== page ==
“We looked at fit­ting a twinengine Cater­pil­lar de­sign, an MTU V16 en­gine or even two Cum­mins en­gines, be­fore set­tling on the EMD12N-710. These are what’s fit­ted in a Class 66, and these are ten brand new en­gines.”

De­spite the en­gines be­ing brand new 3A emis­sions-com­pli­ant, they are still of a de­sign that had been dis­con­tin­ued due to emis­sions reg­u­la­tions im­posed on the in­dus­try. This meant that GBRf 66779 Even­ing Star, which ar­rived in the UK in 2016, was the fi­nal brand new ‘66’ to be built for this mar­ket.

How­ever, GBRf was able to prove that their emis­sions were an im­prove­ment on what had been in the lo­co­mo­tive pre­vi­ously. Fur­ther­more, be­cause the Class 56 re­tains Grand­fa­ther Rights on the net­work, the ap­proval process is a lot quicker.

Re­tain­ing the main struc­ture, weights, bo­gies, mo­tors and drawgear en­ables GBRf to re­tain the track dy­nam­ics and rail in­ter­face of a Class 56, and thus the project can be clas­si­fied as an up­grade.

“These are a very clever de­sign by be­ing able to shoe-horn every­thing into a UK de­sign, with the work car­ried out here in the UK,” said Tiller.

Longer-term, should GBRf want to buy brand new lo­co­mo­tives, these would have to meet Stage 5 emis­sions rul­ings. Cur­rently there is noth­ing avail­able that would fit into the UK load­ing gauge.

Cur­rently, bodyshells are be­ing trans­ported from Long­port to nearby Mar­croft En­gi­neer­ing, which is shot blast­ing them and pre­par­ing them for even­tual paint­ing. The bo­gies are be­ing over­hauled by Pull­man Rail at Cardiff Can­ton. When the fin­ished ‘56’ bodyshell re­turns to Progress Rail, the con­ver­sion be­gins.

Donor lo­co­mo­tives are cho­sen on ac­count of what works. A lo­co­mo­tive may have been stored for many years, or in the case of 56128 even been sold to a scrap mer­chant. But pro­vided its bo­gies and trac­tion equip­ment can be sal­vaged, then it can be re­built.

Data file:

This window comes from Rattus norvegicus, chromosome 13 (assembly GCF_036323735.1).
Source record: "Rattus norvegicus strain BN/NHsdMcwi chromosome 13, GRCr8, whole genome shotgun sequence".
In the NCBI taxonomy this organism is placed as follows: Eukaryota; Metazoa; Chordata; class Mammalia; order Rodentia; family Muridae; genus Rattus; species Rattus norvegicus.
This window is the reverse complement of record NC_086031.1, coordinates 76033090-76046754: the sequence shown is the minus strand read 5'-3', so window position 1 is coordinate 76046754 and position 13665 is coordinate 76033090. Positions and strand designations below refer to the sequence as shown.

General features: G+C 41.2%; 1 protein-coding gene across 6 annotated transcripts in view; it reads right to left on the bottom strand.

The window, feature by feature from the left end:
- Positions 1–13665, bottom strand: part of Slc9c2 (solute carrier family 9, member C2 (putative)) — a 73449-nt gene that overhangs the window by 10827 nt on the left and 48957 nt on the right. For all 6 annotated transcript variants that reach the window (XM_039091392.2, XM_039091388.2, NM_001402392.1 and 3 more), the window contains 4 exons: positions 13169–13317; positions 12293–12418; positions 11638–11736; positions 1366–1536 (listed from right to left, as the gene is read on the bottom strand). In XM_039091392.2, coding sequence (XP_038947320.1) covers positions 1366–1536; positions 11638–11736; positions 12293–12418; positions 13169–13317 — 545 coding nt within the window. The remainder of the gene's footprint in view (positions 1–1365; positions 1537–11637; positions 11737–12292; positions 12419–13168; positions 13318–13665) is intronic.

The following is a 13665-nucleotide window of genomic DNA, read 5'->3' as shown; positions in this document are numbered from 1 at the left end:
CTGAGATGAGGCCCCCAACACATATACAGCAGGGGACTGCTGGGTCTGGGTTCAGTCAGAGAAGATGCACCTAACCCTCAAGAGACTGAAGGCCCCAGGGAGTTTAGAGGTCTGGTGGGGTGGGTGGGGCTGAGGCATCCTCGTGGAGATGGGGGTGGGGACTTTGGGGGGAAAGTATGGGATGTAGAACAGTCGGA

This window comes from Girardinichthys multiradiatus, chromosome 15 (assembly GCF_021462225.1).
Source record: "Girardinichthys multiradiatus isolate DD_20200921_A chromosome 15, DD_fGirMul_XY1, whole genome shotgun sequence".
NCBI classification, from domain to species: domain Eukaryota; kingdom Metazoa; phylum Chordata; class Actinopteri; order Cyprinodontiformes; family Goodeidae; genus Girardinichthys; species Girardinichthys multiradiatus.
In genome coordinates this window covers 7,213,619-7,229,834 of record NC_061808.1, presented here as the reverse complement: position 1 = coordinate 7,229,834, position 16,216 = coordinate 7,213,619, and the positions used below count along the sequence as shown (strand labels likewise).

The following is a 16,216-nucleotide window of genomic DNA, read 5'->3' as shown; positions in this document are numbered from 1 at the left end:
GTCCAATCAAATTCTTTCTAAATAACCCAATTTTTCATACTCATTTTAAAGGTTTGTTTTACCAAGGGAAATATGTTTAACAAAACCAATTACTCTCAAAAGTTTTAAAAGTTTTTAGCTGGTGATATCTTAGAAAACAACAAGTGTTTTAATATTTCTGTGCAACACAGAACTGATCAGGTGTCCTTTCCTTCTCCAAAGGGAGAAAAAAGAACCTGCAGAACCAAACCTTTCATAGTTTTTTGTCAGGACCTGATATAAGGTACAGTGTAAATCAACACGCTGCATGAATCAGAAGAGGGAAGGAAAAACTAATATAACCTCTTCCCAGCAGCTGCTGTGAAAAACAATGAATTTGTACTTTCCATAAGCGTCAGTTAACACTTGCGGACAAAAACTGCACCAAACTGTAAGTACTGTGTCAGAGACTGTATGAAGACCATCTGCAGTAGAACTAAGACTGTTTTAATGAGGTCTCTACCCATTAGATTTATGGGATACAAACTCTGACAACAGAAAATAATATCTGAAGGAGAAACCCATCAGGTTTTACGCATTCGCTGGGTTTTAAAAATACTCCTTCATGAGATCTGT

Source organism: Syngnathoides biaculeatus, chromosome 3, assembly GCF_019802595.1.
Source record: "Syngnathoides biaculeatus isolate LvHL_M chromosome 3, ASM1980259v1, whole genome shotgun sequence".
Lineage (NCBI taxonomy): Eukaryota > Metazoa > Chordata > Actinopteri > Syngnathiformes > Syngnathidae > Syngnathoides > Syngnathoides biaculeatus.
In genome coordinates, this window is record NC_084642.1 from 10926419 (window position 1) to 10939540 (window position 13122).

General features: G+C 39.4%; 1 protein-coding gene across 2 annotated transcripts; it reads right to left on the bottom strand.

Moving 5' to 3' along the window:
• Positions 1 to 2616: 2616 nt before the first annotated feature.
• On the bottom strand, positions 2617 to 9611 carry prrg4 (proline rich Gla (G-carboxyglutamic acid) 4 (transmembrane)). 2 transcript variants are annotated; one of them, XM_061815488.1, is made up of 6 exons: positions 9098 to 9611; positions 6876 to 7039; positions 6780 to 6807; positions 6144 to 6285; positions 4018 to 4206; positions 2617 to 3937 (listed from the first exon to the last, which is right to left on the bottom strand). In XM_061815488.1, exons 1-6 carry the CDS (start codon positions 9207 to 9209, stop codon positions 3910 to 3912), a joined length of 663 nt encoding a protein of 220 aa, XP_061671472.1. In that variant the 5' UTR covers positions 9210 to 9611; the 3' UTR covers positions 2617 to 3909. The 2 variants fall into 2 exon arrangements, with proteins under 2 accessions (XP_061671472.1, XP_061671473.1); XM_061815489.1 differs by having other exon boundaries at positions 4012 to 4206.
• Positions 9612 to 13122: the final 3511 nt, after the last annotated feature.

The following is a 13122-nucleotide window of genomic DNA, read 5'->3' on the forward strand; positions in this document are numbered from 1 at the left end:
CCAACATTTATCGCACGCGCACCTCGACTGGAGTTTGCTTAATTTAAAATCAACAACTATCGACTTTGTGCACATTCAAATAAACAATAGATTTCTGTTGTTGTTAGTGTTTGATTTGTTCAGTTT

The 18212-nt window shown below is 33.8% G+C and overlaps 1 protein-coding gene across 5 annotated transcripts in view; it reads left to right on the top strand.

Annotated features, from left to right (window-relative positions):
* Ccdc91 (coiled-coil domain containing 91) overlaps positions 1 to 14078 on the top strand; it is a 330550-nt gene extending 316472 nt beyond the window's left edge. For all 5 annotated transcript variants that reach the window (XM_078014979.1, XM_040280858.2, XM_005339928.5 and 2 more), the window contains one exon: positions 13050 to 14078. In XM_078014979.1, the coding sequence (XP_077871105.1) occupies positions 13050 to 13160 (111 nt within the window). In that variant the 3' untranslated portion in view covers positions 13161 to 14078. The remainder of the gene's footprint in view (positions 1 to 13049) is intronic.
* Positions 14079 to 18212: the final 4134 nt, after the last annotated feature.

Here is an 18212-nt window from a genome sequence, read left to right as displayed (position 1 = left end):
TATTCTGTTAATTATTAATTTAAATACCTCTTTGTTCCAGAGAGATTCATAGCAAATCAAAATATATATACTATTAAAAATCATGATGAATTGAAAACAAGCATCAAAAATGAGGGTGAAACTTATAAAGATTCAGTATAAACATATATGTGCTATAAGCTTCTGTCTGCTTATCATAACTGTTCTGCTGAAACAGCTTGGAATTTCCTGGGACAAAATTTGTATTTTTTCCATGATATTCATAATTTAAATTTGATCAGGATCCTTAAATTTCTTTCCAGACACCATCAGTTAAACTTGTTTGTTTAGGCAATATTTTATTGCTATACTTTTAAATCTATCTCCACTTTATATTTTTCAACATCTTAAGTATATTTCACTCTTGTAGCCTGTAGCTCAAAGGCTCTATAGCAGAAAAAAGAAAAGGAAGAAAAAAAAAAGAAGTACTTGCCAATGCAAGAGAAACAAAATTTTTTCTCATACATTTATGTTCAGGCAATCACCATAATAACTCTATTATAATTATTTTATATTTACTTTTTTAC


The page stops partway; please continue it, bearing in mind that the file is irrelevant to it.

As for the progress of the project, it has been de­layed only by the COVID-19 pan­demic - in­clud­ing lock­downs in the United States.

Said Tiller: “We should press the but­ton to start 69001 soon, and then it will be­gin load bank test­ing at Long­port. After that, in the first week of Jan­uary, it should go to the Sev­ern Val­ley.”

GBRf will work on get­ting

69001 type-tested, but once it has com­pleted its stint at the SVR it will move to Eastleigh Works, where it will join 69002, with Ar­ling­ton Fleet Ser­vices con­tracted to re­paint the ten lo­co­mo­tives.

The first to be re­leased is likely to be 69002 in cor­po­rate GBRf colours, with the pi­o­neer re­leased in a liv­ery de­signed to rep­re­sent the part­ner­ship between the op­er­a­tor and Progress Rail. After that the plan is to re­lease one lo­co­mo­tive a month from Long­port.

The Class 56s were bought out­right by GBRf. But as with the Class 60 fleet, the op­er­a­tor has com­pleted a sale/lease­back deal, in this in­stance with Progress Rail (the first time the man­u­fac­turer has leased lo­co­mo­tives in the UK).

Once in traf­fic, the lo­co­mo­tives will be used on gen­eral pur­pose du­ties rather than be­ing ded­i­cated to any par­tic­u­lar flow, al­though it’s likely they will be based in one part of the coun­try for ease of main­te­nance and driver knowl­edge. Tiller de­clined to com­ment where.

With a need to have as­sets in place ahead of new con­tracts (de­spite the pan­demic), com­bined with the lack of any­thing avail­able ‘off-the-shelf’ that would not need a lengthy ap­proval process, up­cy­cling re­dun­dant Bri­tish Railde­signed lo­co­mo­tives makes sense for GBRf.

“These are nearly Class 66s in ‘56’ cloth­ing,” con­cluded Tiller.

 ?? GBRAILFREI­GHT/BOB TILLER. ?? Stand­ing in­side Progress Rail’s Long­port fa­cil­ity, 69001 is the first of ten for­mer Class 56s to be re­built with new, greener en­gines. It is due to be started for the first time in the com­ing weeks and en­ter traf­fic next year.
GBRAILFREI­GHT/BOB TILLER. Stand­ing in­side Progress Rail’s Long­port fa­cil­ity, 69001 is the first of ten for­mer Class 56s to be re­built with new, greener en­gines. It is due to be started for the first time in the com­ing weeks and en­ter traf­fic next year.
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 ?? RICHARD CLIN­NICK. ?? On Jan­uary 15 2016, UK Rail Leas­ing 56031 stands stored at Le­ices­ter. This was one of 18 Class 56s ac­quired by GB Rail­freight, and has been re­built as 69001. This has in­volved sig­nif­i­cant changes to the lo­co­mo­tive’s bodyshell.
RICHARD CLIN­NICK. On Jan­uary 15 2016, UK Rail Leas­ing 56031 stands stored at Le­ices­ter. This was one of 18 Class 56s ac­quired by GB Rail­freight, and has been re­built as 69001. This has in­volved sig­nif­i­cant changes to the lo­co­mo­tive’s bodyshell.